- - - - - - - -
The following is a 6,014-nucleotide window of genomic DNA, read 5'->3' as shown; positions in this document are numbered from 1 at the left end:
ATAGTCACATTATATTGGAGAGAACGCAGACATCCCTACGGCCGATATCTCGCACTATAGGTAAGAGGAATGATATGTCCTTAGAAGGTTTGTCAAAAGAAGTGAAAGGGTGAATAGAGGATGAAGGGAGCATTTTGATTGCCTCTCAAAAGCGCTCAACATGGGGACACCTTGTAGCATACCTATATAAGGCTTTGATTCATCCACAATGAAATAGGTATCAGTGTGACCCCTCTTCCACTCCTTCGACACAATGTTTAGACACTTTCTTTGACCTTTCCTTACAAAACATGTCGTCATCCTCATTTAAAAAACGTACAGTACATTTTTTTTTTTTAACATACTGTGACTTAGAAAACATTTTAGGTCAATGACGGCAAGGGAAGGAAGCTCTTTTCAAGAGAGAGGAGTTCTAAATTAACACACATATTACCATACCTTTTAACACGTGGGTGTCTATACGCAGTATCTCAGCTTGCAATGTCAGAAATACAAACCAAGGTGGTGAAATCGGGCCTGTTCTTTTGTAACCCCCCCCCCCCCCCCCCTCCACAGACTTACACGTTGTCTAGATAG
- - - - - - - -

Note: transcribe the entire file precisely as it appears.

The following is a 6,014-nucleotide window of genomic DNA, read 5'->3' as shown; positions in this document are numbered from 1 at the left end:
ATAGTCACATTATATTGGAGAGAACGCAGACATCCCTACGGCCGATATCTCGCACTATAGGTAAGAGGAATGATATGTCCTTAGAAGGTTTGTCAAAAGAAGTGAAAGGGTGAATAGAGGATGAAGGGAGCATTTTGATTGCCTCTCAAAAGCGCTCAACATGGGGACACCTTGTAGCATACCTATATAAGGCTTTGATTCATCCACAATGAAATAGGTATCAGTGTGACCCCTCTTCCACTCCTTCGACACAATGTTTAGACACTTTCTTTGACCTTTCCTTACAAAACATGTCGTCATCCTCATTTAAAAAACGTACAGTACATTTTTTTTTTTTAACATACTGTGACTTAGAAAACATTTTAGGTCAATGACGGCAAGGGAAGGAAGCTCTTTTCAAGAGAGAGGAGTTCTAAATTAACACACATATTACCATACCTTTTAACACGTGGGTGTCTATACGCAGTATCTCAGCTTGCAATGTCAGAAATACAAACCAAGGTGGTGAAATCGGGCCTGTTCTTTTGTAACCCCCCCCCCCCCCCCCCTCCACAGACTTACACGTTGTCTAGATAG